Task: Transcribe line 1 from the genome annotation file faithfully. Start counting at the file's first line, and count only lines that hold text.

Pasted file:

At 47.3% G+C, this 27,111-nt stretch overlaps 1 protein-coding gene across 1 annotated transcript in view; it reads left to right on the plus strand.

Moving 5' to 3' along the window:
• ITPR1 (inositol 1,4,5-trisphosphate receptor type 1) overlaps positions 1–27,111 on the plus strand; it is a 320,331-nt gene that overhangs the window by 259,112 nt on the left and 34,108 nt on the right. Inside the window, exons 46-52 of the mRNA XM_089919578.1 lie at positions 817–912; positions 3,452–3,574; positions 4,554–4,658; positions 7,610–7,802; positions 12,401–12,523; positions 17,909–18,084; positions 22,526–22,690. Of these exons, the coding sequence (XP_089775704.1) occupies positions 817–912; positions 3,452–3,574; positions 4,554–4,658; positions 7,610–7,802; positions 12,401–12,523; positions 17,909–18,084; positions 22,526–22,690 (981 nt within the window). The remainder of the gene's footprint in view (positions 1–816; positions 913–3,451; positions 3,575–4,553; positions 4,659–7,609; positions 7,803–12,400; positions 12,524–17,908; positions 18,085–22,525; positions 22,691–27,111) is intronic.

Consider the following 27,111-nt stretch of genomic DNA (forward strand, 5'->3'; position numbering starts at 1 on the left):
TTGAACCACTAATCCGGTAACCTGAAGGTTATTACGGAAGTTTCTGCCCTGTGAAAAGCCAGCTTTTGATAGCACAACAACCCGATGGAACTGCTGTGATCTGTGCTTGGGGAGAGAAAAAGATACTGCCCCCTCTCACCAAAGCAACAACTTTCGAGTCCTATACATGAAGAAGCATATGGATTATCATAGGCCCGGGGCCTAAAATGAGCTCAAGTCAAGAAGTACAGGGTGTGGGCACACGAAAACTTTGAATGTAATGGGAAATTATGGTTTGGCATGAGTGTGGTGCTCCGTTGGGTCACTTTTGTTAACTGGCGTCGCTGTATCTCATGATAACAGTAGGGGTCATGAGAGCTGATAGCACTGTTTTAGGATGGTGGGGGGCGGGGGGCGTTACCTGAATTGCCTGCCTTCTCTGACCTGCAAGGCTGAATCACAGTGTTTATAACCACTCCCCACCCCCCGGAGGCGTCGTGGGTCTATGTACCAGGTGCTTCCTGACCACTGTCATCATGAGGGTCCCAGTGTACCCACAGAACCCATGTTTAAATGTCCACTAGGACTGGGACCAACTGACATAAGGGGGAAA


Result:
At 47.3% G+C, this 27,111-nt stretch overlaps 1 protein-coding gene across 1 annotated transcript in view; it reads left to right on the plus strand.